Usually the next day I have students create another planet or moon in our Solar System to create the same graphs based on their acceleration due to gravity (activity here). Starting with the acceleration-time graph (constant horizontal line) students find the area under the curve to plot the velocity-time graph (line with a positive slope) and the area under that curve to plot the displacement-time graph (a power curve).
By this time in the unit my students understand the relationship between the three graphs for something moving with a constant acceleration. They've even graphed something similar by hand; and they saw the same shape with their lab (above). So I found myself wondering, "Why am I making them do it again?" I gave a small quiz last week and noticed that students were having trouble with tangent lines to approximate the slope of a curved line.
So I re-evaluated what I wanted students to learn/ practice with this activity:
- Students need to practice drawing accurate tangent lines and determining their slopes.
- Students should understand that while a constant acceleration creates a positive linear velocity-time graph and a power curve on the displacement-time graph the acceleration will not always have the same value.
- Students often find the area under the curve to find velocity from acceleration-time graphs but need practice finding the slope of a displacement-time graph to determine the velocity and eventually acceleration.
After reflecting on this I changed the activity. I took the acceleration due to gravity at the different locations in our Solar System and worked the data backwards to create the displacement-time graphs for each one. (data here) I printed out enough copies for students to work in pairs and laminated them; I also laminated graph paper. Students were given the displacement-time graphs Wednesday and asked to practice their tangent skills to determine the instantaneous slope at several points. They used these values to create a velocity-time graph on the graph paper using dry erase pens. Note: Overhead projector pens work as well and since they are finer tip would probably have worked better.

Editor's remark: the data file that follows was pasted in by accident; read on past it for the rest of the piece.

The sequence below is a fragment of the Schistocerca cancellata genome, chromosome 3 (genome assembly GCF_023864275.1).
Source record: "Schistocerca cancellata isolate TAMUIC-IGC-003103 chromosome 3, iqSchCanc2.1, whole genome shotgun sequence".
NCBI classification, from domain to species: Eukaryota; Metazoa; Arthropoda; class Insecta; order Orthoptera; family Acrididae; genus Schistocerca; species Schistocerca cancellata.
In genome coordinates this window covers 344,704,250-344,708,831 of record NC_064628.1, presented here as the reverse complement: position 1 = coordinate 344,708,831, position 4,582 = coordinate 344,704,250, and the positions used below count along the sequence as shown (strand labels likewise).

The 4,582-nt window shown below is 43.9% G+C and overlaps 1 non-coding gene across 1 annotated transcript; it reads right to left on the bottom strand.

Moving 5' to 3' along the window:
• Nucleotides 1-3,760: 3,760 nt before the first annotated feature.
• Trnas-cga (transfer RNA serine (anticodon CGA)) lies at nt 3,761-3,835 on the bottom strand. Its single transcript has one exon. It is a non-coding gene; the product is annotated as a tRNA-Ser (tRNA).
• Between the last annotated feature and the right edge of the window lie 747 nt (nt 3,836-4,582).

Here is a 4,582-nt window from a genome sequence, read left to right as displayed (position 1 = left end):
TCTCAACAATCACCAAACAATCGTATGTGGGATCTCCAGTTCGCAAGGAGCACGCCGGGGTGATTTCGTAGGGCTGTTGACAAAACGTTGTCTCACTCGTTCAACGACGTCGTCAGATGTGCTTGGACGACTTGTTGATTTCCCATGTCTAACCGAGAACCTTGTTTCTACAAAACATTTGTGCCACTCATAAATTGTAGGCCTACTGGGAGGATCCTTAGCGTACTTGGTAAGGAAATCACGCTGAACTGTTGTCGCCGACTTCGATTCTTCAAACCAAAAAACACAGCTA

Students dove into it, determined to get very close values to the actual acceleration due to gravity. I soon found however that many were trying to use power regressions to solve it; I have quite a few students in AP Calculus. Others found the slope at the beginning and end of the curve, connected those two dots and called it a day. Students were calculating accelerations due to gravity for Mars or Mercury at 400+ m/s2! After some help around the room most students were better about using the tangent method, finding five to six points, paying closer attention to scale, and felt pretty good about their calculations. Yet as students came up to check their answers with me they were consistently twice as high as the actual value. Enough students had almost twice the values that I went back to check my data.
I had calculated d = at2 not d = (1/2)at2.
As my students would say, *face palm*; I totally blame the toddler-induced lack of sleep. The students were doing it right (good) and they didn't really know the acceleration due to gravity on other planets anyway so they didn't catch my mistake (even better). In the end I decided it would be a good way of introducing the equation next week and discussing why it is so important to include that (1/2).
I've fixed the data (available again here) and the printing pages (pdf or google doc) and plan to do this again next year. I have very sparse grid lines; depending on your students' math level you might want to give them more grid lines. In the end students were able to practice a skill, broaden their understanding of a concept and I didn't have to grade anything. Aside from my miscalculation, it was a win all around.